Police said Wednesday a New York man killed his wife, two daughters and himself in a Maryland hotel room, the latest in a string of domestic murder-suicides across the country and the second in Maryland since last week.
Investigators had previously called the deaths a murder-suicide but had not specified who killed whom.
Detectives have since determined that William Parente, 58, of Garden City, N.Y., killed his wife, Betty, 58, and their daughters, 19-year-old Stephanie and 11-year-old Catherine, then himself at the Sheraton Baltimore North, Baltimore County police said in a statement.
Police say the mother and Catherine were killed first, according to CBS station WJZ-TV. When Stephanie returned to the hotel room from Loyola, she was killed. Police say all died from blunt force trauma and asphyxiation. The mother and daughters were found on a bed in the hotel room.
Police say William then cut himself in the bathroom and died.
Police planned to officially release the cause and manner of each of the four deaths at a news conference Wednesday but said they did not have a motive.
In New York, the state attorney general's office said it had just received a complaint from a man who says he invested hundreds of thousands of dollars with William M. Parente and had trouble getting his money back. Spokesman Alex Detrick said the complaint was received Tuesday afternoon, and investigators had yet to determine whether to start an investigation.
Bruce Montague, 47, a Queens lawyer, told Newsday that he recently received six checks worth about $450,000 from Parente.
Montague said that Parente told him that he could deposit two of the checks, but asked him to wait with the others. Montague said a bank official told him the four others would not clear.
The Parente family was last seen Sunday afternoon and after the family failed to check out on time, workers at the hotel in Towson, a suburb just north of Baltimore, found the bodies in a 10th floor guest room on Monday afternoon.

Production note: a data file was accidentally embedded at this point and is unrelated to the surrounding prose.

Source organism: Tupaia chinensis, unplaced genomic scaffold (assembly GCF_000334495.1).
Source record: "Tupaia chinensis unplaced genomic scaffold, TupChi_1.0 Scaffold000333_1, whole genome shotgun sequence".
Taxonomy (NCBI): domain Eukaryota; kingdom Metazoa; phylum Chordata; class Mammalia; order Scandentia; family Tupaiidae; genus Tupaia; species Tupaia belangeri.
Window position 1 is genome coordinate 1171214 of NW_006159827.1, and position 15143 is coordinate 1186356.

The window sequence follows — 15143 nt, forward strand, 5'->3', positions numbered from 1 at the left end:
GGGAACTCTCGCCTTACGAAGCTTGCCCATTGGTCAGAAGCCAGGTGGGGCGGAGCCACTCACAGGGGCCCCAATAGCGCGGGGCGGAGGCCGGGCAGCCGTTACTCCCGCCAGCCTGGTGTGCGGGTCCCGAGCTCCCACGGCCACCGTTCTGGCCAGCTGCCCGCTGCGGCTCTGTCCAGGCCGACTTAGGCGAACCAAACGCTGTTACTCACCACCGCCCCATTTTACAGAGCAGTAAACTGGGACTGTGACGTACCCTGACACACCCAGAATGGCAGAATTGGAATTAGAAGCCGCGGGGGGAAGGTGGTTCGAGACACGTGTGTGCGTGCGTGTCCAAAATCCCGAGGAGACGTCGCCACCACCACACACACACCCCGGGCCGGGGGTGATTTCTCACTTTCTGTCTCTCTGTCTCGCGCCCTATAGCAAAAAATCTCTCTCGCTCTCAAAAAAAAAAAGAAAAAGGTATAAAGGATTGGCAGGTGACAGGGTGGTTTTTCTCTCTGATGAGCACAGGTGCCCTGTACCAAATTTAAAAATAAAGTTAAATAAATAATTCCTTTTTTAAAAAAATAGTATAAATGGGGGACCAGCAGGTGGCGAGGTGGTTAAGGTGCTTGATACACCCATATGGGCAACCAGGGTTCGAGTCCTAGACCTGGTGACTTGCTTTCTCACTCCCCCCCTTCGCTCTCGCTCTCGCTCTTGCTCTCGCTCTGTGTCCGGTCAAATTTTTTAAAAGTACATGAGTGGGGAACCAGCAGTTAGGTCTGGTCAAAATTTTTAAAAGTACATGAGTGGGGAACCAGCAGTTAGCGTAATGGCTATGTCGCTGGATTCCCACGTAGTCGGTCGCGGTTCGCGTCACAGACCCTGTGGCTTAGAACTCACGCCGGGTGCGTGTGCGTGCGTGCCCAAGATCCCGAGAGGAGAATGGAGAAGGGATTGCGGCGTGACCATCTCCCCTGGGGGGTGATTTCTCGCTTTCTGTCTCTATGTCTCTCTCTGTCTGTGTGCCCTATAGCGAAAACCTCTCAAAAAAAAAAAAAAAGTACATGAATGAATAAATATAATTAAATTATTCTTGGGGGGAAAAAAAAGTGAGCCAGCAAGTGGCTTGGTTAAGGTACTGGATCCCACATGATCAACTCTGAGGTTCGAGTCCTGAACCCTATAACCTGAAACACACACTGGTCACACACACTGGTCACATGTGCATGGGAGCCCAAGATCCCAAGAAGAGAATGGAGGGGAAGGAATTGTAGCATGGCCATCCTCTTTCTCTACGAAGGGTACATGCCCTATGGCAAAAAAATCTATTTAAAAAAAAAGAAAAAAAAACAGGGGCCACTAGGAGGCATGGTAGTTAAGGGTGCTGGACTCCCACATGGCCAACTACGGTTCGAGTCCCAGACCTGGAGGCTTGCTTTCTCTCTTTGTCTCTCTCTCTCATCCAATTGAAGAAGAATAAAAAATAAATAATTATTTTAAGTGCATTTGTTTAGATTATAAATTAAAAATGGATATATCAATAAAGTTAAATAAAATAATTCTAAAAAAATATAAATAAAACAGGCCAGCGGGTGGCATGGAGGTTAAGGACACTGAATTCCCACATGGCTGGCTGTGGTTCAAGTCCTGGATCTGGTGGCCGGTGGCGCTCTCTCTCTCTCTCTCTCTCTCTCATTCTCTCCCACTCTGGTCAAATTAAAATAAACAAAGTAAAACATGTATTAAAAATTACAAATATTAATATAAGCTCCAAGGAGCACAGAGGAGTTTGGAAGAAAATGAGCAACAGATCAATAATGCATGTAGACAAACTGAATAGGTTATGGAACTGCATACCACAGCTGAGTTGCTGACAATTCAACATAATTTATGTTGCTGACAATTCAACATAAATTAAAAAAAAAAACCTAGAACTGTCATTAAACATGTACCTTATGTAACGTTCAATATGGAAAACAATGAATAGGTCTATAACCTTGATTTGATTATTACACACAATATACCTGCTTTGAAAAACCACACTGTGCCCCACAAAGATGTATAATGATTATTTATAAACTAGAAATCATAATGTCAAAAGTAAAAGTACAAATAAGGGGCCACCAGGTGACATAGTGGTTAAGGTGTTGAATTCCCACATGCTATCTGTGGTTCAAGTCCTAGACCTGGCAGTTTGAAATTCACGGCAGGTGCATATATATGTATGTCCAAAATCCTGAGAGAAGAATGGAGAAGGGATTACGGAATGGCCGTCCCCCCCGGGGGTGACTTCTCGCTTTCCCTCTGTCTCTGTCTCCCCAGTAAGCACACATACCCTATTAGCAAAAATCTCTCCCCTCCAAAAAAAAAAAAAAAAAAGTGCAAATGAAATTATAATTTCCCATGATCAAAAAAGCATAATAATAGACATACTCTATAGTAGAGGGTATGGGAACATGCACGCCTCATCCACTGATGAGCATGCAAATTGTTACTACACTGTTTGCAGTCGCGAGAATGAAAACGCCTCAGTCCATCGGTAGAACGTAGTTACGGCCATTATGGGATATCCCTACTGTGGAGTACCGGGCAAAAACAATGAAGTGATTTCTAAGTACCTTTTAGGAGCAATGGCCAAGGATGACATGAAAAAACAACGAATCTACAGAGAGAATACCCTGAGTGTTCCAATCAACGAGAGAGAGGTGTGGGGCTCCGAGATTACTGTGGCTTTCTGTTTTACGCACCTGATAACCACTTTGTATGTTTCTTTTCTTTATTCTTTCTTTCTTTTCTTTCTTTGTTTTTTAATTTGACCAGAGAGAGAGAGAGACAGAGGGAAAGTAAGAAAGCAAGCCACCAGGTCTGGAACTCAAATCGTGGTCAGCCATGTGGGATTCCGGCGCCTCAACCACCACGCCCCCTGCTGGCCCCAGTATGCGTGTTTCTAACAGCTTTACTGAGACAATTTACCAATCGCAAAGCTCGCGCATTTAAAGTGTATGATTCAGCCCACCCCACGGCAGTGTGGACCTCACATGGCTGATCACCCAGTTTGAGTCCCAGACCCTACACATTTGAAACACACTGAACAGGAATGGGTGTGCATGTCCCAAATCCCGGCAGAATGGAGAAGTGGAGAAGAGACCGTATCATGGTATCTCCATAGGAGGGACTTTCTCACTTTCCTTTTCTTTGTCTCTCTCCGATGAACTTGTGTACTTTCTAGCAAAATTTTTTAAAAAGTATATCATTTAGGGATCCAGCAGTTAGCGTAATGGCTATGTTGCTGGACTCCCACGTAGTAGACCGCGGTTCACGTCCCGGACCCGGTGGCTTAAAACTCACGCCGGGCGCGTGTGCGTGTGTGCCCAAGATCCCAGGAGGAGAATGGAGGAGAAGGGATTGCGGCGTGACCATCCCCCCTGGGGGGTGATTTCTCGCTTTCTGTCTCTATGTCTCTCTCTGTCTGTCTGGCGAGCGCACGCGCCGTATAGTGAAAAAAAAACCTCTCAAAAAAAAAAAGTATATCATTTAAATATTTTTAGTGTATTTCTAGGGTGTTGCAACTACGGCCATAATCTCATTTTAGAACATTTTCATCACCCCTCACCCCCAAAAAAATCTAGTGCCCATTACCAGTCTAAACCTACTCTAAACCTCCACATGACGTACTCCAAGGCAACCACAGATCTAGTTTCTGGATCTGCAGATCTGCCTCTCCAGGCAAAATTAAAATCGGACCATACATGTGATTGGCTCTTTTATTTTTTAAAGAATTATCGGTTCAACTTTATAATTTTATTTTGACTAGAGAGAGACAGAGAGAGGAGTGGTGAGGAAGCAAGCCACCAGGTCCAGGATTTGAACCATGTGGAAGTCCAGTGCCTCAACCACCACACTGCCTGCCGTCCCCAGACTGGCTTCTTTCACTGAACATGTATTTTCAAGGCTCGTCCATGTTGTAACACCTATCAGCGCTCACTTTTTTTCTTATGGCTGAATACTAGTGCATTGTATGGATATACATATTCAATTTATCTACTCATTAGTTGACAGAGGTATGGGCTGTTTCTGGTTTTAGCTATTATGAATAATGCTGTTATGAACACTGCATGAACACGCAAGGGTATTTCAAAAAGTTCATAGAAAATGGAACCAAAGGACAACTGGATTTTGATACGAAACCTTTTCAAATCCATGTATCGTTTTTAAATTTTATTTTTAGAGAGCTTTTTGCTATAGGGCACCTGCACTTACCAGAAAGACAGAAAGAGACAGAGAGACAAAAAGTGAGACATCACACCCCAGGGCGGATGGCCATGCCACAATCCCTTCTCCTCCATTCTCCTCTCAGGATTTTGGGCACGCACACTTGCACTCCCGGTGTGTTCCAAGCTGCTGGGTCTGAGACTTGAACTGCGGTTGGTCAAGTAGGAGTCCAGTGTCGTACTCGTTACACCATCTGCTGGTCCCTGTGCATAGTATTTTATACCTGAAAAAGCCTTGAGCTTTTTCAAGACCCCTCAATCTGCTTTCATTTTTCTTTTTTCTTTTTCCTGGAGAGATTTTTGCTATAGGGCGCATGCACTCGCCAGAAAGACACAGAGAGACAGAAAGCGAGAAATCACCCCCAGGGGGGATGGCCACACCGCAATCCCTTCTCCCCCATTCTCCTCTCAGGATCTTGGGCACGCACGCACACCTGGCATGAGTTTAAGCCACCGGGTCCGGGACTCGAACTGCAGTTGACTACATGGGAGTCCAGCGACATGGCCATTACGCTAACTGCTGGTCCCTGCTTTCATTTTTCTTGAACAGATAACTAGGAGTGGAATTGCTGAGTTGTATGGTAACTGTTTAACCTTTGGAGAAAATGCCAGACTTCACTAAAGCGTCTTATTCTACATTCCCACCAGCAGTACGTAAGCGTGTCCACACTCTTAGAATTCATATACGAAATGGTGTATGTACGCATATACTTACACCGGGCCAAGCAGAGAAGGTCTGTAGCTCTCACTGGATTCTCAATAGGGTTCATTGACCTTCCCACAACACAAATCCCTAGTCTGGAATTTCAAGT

Friends and neighbors of the Parentes said they never suspected anything was amiss and were dumbfounded to learn the family was dead.
William Parente was a lawyer, his wife Betty a stay-at-home mom active in the community. Their daughters were well-liked by teachers and classmates.
They lived in a neighborhood of million-dollar homes in Garden City, N.Y., next to a golf course. William was a tax and estate planning attorney who commuted to Manhattan. Betty volunteered.
They were in Maryland to visit Stephanie, a sophomore at Loyola College in Baltimore, with her sister, Catherine, a sixth-grader at Garden City Middle School.
"I can't tell you how heartsick I am," next-door neighbor Mary Opulente Krener said. "This is the most wonderful family, the most kind and loving family. I'm astounded."
Maryland was already dealing with a similar tragedy when word of the Parentes' deaths began to spread. Sometime late Thursday night or Friday morning, a father in the northwestern Maryland city of Frederick fatally shot his wife and their three young children, police said.
The father, Christopher A. Wood, 34, then shot himself. Police revealed Tuesday that the family was having extreme financial problems.
An analysis by the Violence Policy Center in Washington, D.C., found an average of nine or 10 murder-suicides a week. But familicides - in which both parents and all their children are killed - generally happen only happen two or three times every six months, said Kristen Rand, legislative director for the center, a nonprofit gun-control advocacy group.
"They were so rare that we didn't really bother to count them as a separate category," Rand said. But in the last few months, she said, "there's a clear rash" of such killings.
They can be tied to the nation's economic woes, said Richard Gelles, dean of the School of Social Policy and Practice at the University of Pennsylvania.
Familicides have also occurred this year in Los Angeles and Santa Clara, Calif., and in Belle Valley, Ohio. The slayings are usually committed by men, usually because of shame over financial problems, and people close to the families never see it coming, Gelles said.